.- Pope Benedict XVI warned against separating moral values from public policy in his first meeting with the United Kingdom's new ambassador to the Holy See.
“When policies do not presume or promote objective values, the resulting moral relativism, instead of leading to a society that is free, fair, just and compassionate, tends instead to produce frustration, despair, selfishness and a disregard for the life and liberty of others,” Pope Benedict told Ambassador Nigel Baker, who presented his credentials to the Pope on Sept. 9.
In his own remarks to the Pope, Baker noted that the principles underlying British society were not “purely legal” in nature, but also included the “qualities of tolerance, compassion, generosity, (and) respect for others.” The new ambassador spoke of Britain's commitment to these principles in both domestic and foreign affairs.
Pope Benedict, in an apparent reference to the riots that terrorized London for several days in early August, said Britain's stated commitment to “enduring values” was “especially important in the light of events in England this summer.”
Policy makers, the Pope said, should “look urgently for ways to uphold excellence in education, to promote social opportunity and economic mobility, to examine ways to favor long-term employment and to spread wealth much more fairly and broadly throughout society.”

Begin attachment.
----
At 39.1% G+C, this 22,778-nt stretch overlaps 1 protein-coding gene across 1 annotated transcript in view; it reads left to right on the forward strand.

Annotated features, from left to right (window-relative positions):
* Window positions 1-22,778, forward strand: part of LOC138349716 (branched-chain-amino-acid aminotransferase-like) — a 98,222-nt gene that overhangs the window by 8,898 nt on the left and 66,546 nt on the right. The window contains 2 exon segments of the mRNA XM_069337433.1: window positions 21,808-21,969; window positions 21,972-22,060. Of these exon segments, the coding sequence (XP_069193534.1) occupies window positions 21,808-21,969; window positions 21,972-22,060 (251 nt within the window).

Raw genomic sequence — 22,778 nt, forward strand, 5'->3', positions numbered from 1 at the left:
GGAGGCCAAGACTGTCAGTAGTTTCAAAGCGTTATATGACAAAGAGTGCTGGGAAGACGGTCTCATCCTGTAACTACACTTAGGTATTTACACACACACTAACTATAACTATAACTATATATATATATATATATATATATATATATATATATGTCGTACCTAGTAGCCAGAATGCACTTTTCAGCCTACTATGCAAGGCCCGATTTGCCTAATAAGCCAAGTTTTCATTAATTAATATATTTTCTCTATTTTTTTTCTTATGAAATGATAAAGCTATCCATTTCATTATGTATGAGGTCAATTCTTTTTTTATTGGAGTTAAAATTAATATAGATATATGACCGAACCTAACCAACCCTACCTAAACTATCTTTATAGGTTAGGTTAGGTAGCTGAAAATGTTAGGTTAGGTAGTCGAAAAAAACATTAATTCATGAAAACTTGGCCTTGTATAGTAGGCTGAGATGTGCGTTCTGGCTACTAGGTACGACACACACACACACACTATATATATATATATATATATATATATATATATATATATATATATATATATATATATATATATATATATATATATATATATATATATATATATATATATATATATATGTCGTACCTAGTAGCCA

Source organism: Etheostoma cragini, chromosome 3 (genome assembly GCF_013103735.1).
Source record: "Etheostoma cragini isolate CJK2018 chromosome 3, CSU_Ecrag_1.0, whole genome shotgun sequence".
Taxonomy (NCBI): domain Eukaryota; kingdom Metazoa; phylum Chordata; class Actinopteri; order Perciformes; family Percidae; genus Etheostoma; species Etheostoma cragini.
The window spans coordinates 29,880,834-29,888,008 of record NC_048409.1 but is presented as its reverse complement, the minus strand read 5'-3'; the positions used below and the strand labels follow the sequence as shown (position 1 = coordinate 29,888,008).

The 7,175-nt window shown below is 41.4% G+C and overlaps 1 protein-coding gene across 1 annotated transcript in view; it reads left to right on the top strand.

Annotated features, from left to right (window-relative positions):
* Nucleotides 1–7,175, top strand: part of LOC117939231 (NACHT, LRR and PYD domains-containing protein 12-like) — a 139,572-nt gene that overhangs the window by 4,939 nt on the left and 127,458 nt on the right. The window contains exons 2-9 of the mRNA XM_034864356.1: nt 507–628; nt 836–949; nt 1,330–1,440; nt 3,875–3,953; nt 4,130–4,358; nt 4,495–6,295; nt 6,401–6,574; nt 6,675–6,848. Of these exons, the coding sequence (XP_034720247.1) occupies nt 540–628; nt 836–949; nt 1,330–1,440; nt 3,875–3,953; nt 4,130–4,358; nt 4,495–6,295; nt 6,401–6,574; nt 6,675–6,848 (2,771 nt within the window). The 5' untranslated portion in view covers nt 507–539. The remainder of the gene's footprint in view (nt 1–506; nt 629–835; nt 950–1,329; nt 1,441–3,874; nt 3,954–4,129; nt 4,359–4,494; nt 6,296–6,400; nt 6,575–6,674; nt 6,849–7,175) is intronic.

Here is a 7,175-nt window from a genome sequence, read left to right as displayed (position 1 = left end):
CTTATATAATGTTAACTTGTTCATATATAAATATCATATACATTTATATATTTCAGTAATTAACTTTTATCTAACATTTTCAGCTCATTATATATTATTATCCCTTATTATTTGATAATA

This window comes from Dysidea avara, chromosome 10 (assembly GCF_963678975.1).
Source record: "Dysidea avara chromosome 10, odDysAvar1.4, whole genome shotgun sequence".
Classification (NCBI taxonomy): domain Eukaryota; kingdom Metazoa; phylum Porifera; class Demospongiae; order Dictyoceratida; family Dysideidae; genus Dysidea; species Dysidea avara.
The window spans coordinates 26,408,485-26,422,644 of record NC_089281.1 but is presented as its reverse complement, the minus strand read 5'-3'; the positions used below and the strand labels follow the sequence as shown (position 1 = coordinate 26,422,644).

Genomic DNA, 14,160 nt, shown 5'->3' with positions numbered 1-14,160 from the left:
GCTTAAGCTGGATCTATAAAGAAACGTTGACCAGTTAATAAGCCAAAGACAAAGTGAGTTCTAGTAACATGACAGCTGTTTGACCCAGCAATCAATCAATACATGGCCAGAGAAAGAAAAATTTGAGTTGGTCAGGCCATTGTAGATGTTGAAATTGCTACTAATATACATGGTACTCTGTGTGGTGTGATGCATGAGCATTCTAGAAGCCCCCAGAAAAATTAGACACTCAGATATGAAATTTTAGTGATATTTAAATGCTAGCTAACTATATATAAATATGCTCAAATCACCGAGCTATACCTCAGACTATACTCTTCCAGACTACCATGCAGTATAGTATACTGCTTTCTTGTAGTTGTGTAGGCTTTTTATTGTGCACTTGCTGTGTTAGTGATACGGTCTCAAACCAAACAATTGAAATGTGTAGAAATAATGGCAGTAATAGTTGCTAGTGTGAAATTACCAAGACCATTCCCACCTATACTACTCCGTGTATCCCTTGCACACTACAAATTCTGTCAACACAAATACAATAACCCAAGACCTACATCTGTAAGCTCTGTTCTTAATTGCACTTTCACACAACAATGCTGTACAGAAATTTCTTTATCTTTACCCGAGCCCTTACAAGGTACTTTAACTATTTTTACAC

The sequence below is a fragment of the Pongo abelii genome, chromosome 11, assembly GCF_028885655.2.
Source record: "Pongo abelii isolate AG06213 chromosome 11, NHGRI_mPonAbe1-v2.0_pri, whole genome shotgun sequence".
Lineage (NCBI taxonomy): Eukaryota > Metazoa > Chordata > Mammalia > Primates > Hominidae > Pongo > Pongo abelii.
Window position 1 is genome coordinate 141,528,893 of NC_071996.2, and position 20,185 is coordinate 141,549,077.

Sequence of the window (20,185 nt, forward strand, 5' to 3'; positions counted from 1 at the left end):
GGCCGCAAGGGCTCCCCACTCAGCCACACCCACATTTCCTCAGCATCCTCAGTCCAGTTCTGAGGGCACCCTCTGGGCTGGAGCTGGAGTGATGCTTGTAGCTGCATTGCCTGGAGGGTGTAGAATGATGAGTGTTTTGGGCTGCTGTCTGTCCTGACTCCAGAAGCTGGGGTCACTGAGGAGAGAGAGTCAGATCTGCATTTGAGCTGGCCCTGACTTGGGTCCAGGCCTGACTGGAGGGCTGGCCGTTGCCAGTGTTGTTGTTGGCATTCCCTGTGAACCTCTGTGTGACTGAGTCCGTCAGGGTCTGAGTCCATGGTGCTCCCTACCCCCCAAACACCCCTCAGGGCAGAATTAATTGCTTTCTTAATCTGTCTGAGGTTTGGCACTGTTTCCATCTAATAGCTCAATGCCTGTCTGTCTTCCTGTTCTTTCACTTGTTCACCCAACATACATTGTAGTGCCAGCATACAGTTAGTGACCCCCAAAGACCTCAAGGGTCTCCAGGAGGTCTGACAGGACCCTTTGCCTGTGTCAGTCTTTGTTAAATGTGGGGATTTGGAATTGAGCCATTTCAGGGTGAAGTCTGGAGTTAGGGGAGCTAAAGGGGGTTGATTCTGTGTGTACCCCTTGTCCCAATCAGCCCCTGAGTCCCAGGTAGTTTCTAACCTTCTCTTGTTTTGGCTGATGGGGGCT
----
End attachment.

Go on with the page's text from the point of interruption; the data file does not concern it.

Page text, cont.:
“Moreover,” he continued, “the active fostering of the essential values of a healthy society, through the defense of life and of the family, the sound moral education of the young, and a fraternal regard for the poor and the weak, will surely help to rebuild a positive sense of one’s duty, in charity, towards friends and strangers alike in the local community.”
Pope Benedict recalled his visit to the U.K. last September, during which he beatified the English convert, and later cardinal, Blessed John Henry Newman. He pointed out that Newman – a critic of rationalism and religious liberalism during the Victorian era – had developed insights that remained relevant in the present day.
“The United Kingdom, Europe and the West in general today face challenges that he identified with remarkable prophetic clarity,” said the Pope. “It is my hope that a fresh awareness of his writings will bear new fruit among those searching for solutions to the political, economic and social questions of our age.”
Meanwhile, he assured the ambassador that the Catholic Church in Britain is “eager to continue offering her substantial contribution to the common good through her offices and agencies.”
But he stressed that its agencies must work “in accordance with her own principles and in the light of the Christian vision of the rights and dignity of the human person.” Catholic adoption agencies throughout Britain have been forced to shut their doors rather than place children with same-sex couples, a practice that was required under the 2007 Sexual Orientation Regulations.
Both the Pope and the ambassador singled out international development as a priority item, with the Pope reiterating the point he made one year ago at Westminster Hall about economic and social development as “an enterprise truly worthy of the world’s attention and one that is too big to be allowed to fail.”
To that end, Pope Benedict said he appreciated British Prime Minister David Cameron's intention to preserve foreign aid funding amid austerity measures. The Pope also invited Ambassador Baker “to explore ways of furthering development cooperation between your Government and the Church’s charity and development agencies, especially those based here in Rome and in your country.”
The Pope concluded by invoking God's blessing upon the ambassador, his family, and “all the British people.”